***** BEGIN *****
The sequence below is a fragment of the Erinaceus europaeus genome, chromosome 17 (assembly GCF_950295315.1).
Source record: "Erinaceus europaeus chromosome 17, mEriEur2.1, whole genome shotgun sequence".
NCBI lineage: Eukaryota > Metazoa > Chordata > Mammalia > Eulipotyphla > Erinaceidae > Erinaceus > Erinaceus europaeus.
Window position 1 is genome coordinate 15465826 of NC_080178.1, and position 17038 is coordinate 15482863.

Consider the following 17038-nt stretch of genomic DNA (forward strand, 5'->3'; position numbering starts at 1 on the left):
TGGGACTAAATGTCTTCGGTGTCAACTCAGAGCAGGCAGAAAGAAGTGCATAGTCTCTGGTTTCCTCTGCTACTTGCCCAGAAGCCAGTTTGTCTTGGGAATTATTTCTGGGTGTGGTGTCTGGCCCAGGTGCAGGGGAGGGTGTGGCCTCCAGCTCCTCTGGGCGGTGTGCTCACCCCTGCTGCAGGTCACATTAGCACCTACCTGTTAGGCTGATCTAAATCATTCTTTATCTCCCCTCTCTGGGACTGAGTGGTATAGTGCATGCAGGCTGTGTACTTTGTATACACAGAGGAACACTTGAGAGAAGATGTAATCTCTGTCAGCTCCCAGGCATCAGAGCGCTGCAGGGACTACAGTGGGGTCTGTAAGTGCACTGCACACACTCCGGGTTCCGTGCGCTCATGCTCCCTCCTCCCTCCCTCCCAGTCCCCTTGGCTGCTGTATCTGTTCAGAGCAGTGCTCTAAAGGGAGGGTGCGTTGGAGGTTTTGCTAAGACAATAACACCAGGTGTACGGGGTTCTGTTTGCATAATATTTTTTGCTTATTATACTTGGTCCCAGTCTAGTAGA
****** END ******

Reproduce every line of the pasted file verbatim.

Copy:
The sequence below is a fragment of the Erinaceus europaeus genome, chromosome 17 (assembly GCF_950295315.1).
Source record: "Erinaceus europaeus chromosome 17, mEriEur2.1, whole genome shotgun sequence".
NCBI lineage: Eukaryota > Metazoa > Chordata > Mammalia > Eulipotyphla > Erinaceidae > Erinaceus > Erinaceus europaeus.
Window position 1 is genome coordinate 15465826 of NC_080178.1, and position 17038 is coordinate 15482863.

Consider the following 17038-nt stretch of genomic DNA (forward strand, 5'->3'; position numbering starts at 1 on the left):
TGGGACTAAATGTCTTCGGTGTCAACTCAGAGCAGGCAGAAAGAAGTGCATAGTCTCTGGTTTCCTCTGCTACTTGCCCAGAAGCCAGTTTGTCTTGGGAATTATTTCTGGGTGTGGTGTCTGGCCCAGGTGCAGGGGAGGGTGTGGCCTCCAGCTCCTCTGGGCGGTGTGCTCACCCCTGCTGCAGGTCACATTAGCACCTACCTGTTAGGCTGATCTAAATCATTCTTTATCTCCCCTCTCTGGGACTGAGTGGTATAGTGCATGCAGGCTGTGTACTTTGTATACACAGAGGAACACTTGAGAGAAGATGTAATCTCTGTCAGCTCCCAGGCATCAGAGCGCTGCAGGGACTACAGTGGGGTCTGTAAGTGCACTGCACACACTCCGGGTTCCGTGCGCTCATGCTCCCTCCTCCCTCCCTCCCAGTCCCCTTGGCTGCTGTATCTGTTCAGAGCAGTGCTCTAAAGGGAGGGTGCGTTGGAGGTTTTGCTAAGACAATAACACCAGGTGTACGGGGTTCTGTTTGCATAATATTTTTTGCTTATTATACTTGGTCCCAGTCTAGTAGA